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October 24, 2019

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Invasive Knotweed Treatments to Begin on COGGS Trails Sept. 3

August 22, 2019

 

We've got issues! Invasive plant issues, that is. Perhaps you have noticed them while blasting along the DT, or in your backyard: Knotweed. Garlic Mustard. Leafy Spurge. Wild Parsnip. Tansy. And everyone's favorite: Buckthorn! And there are more. COGGS and the City of Duluth are partnering with The Duluth Collaborative Invasive Species Management Area (CISMA), to protect our trails and green space, and try to proactively manage infestations. 

 

What You Need to Know

 

Specifically, Knotweed herbicide treatments will occur on the COGGS Trails Sept. 3–13 at a number of different sites. Trail closures will be necessary for 24-hours after herbicide treatment at each site. Duluth City Parks Staff worked especially hard along with Duluth CISMA to secure a MN Dept of Ag funds to treat patches at Chester Rim, at Hovland Lane and at Kingsbury Creek above the zoo. Applications along the Superior Hiking Trail will also take place at the Forgotten Park knotweed patch (section North 24th Ave West to Twin Ponds) - also close to a COGGS trail intersection.  Boreal Natives, the contractors hired, will be applying foliar treatments.

 

For your safety, please obey trail closures. Keep yourself, kids, and pets off the trails if you see signage stating trails closed for herbicide treatment. It will be obvious. There will be orange snow fencing across the trail and signs stating that this section of trail is closed. Please follow the detour, even if it's a PITA. It's only for 24 hours. 

 

Pro Tips to Stop the Spread of Invasive Plants

 

Invasive plants can cause high trail maintenance costs including herbicide treatments, personal safety, and damages to the environment.  Please help do your part by following these steps below. We don't want to spread invasive plants. 

 

Mountain Biking-Specific Tips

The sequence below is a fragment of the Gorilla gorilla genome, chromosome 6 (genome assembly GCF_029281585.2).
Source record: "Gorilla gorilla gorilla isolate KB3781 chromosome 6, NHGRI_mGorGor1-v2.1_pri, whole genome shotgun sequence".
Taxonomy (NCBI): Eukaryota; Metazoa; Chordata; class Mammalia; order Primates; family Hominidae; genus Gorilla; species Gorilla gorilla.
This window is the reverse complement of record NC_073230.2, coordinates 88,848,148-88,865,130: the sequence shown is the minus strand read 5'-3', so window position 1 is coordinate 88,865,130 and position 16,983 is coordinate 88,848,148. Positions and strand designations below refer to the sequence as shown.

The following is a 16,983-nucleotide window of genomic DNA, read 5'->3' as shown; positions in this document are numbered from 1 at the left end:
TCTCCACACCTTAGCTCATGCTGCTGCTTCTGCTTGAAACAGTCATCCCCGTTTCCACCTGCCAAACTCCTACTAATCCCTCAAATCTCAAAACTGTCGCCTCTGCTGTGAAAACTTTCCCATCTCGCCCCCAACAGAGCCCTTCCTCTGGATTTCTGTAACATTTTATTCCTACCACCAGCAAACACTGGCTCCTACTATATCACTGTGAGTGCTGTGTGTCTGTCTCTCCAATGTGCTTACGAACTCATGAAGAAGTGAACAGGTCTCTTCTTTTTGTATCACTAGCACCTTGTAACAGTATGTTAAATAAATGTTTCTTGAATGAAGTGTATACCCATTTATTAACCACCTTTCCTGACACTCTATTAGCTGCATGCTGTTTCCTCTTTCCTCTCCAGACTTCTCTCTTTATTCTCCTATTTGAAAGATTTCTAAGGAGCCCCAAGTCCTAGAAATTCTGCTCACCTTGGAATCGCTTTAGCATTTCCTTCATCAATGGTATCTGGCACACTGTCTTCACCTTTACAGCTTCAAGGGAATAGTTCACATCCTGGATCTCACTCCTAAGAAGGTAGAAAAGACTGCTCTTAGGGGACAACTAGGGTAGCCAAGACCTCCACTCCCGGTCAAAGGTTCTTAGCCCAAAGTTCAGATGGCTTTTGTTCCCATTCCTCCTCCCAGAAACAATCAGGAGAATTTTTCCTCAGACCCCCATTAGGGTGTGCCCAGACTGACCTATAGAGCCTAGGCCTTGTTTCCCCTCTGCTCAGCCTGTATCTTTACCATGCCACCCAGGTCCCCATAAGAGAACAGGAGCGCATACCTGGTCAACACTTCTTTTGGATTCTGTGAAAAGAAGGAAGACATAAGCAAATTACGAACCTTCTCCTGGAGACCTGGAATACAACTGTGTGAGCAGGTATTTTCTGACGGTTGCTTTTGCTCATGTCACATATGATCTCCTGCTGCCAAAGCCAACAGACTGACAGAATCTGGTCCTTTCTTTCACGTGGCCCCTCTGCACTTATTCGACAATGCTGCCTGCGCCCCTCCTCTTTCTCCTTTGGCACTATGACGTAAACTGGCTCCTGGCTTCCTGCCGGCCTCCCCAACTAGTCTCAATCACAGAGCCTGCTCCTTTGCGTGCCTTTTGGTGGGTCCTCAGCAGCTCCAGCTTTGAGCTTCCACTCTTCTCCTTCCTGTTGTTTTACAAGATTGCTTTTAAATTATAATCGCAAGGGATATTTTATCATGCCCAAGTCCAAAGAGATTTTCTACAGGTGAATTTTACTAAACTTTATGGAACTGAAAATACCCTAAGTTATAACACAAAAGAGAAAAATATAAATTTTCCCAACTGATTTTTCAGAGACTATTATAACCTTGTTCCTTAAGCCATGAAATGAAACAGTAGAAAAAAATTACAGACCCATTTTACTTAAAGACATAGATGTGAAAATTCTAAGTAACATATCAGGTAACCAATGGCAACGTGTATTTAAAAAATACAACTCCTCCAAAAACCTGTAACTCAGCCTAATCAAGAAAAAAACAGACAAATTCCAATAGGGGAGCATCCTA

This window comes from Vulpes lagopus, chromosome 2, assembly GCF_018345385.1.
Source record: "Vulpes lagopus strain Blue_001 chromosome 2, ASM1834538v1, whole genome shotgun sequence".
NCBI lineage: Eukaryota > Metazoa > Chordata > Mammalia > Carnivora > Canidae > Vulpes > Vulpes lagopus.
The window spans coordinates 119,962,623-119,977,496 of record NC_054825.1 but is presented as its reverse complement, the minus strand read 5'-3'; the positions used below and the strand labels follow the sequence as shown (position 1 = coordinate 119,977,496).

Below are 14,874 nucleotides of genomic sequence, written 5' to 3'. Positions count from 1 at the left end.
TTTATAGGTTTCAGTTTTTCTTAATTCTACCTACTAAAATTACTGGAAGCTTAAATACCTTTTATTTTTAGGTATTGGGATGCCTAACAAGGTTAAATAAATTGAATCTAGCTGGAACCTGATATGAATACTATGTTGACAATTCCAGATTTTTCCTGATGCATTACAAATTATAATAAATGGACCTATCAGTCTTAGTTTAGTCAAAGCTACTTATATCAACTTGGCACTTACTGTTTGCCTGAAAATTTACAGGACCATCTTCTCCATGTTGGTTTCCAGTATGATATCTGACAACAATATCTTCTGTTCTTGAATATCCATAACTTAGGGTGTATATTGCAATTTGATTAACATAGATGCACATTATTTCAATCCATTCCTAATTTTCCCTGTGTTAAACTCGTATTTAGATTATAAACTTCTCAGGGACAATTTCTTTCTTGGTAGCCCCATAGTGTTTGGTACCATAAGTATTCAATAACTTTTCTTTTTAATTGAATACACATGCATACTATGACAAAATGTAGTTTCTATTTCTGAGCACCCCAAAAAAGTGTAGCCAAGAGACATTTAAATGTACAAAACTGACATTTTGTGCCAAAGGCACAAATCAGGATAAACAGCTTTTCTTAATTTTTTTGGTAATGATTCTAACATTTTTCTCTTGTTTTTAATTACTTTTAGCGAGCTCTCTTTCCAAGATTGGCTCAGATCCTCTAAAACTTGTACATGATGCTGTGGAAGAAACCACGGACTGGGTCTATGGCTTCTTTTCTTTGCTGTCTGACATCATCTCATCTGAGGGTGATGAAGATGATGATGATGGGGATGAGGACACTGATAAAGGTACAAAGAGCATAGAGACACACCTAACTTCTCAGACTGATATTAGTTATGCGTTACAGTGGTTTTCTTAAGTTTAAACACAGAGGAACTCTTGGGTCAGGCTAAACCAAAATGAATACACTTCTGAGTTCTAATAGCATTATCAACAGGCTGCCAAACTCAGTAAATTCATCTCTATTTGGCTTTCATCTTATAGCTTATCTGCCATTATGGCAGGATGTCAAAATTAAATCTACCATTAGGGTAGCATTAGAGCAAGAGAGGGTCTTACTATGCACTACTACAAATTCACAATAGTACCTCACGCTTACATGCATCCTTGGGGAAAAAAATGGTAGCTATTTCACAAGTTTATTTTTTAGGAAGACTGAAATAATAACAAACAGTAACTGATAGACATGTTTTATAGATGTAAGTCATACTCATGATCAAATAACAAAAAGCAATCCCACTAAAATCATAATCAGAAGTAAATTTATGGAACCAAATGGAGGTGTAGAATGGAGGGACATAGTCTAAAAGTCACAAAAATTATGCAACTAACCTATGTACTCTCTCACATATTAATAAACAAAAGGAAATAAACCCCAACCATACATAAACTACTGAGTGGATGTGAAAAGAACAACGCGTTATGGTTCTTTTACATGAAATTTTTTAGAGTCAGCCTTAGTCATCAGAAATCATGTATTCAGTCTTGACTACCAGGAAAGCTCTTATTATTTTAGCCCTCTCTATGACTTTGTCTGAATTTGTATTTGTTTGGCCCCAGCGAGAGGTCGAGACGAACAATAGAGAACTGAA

Before: Before hitting the trail, check your bike and gear for vegetation, seeds, and mud. Look in tricky spots like around brake calipers, between sprockets, under your saddle, around your bottom bracket, and in the cleats of your bike shoes. If you find anything, remove it before leaving home.

 

During: Stay on the established trail and avoid muddy spots. Wandering off-trail will increase your chances of picking up seeds—or mud that can carry seeds and vegetation.

 

After: Before going home, check yourself and your bike for seeds, soil, and vegetation. Clean off anything you find as best you can before leaving the trailhead. Don’t bring invasive species home. If there is something stuck in a place you can’t reach without a tool or hose, visit a car wash or a cleaning station on your way home. A clean bike not only is good for the environment, but it also is good for reducing future maintenance issues. Get stoked on cleaning. 

 

How to Recognize the Primary Invasive Species

 

Aside from the usual suspects: buckthorn, tansy, & invasive honeysuckles... here are the TOP THREE invasive plants found along COGGS Mountain Bike Trails:

 

1. Invasive knotweeds (looks like bamboo)

 Knotweed patch in Kingsbury Creek

 

Avoid spreading knotweed patches by staying on the trail at on the COGGS Chester Rim Trail at Hovland Lane near Kenwood Ave and the honkin' patch on the COGGS Kingsbury Creek Trail above the Lake Superior Zoo. Both patches will be treated this September. Signs will be posted during and for 1 week after treatment.

 

2. Garlic mustard (leaves smell like garlic when crushed)

 Garlic Mustard. Sounds good - but it's not. 

 

Their tiny seeds spread easy and we are trying not to catch up with MI infestations or those in MN Twin Cities. Learn to identify this plant and let the Duluth CISMA know if you have spotted this plant. There are many plants that can look similar to garlic mustard when it first appears in the spring before flowering. Consult identification guides or your nearest plant nerd. Thus far, garlic mustard has been mapped and pulled along the COGGS WestChester Trail adjacent to the College of St. Scholastica.  The informal Dirt Bike Park in West Duluth near Menards Way has a large, healthy patch.

 

3. Leafy spurge 

 Leafy Spurge. Kinda pretty. Bad kitty. 

 

Leafy spurge is found on the COGGS Chester Rim Trail section that parallels Kenwood Avenue. Identification tip: Leafy spurge and it's relative cypress spurge have milky sap if you snap off the stem.  

 

Also: be on the look out for others like wild parsnip that is spreading in the area. Make sure not to confuse with the native cow parsnip plant which has white flower or golden alexander commonly used in native seed plantings around the City of Duluth. Wild parsnip sap causes blistering to humans and pets! Seriously ouch!

 The wrath of wild parsnip sap

 

Get to know what these plants look like for your own benefit. You may find them in your backyard, or in other patches around town. Contact CISMA with any questions. An additional resource is Play. Clean. Go. where you can find more information on invasives. Check out their MTB video here

 

About Duluth CISMA

 

Who We Are: A group of city, county, & state agencies, non-profit organizations, community associations, & private citizens.

 

Our Mission: to help citizens & communities protect our lands from the damages caused by invasive species.

 

Do you have any questions regarding the Duluth CISMA? If so, please don’t hesitate to ask CISMA Coordinator Lori Seele by email lori@stewardshipnetwork.org or phone at (218) 393-9581.

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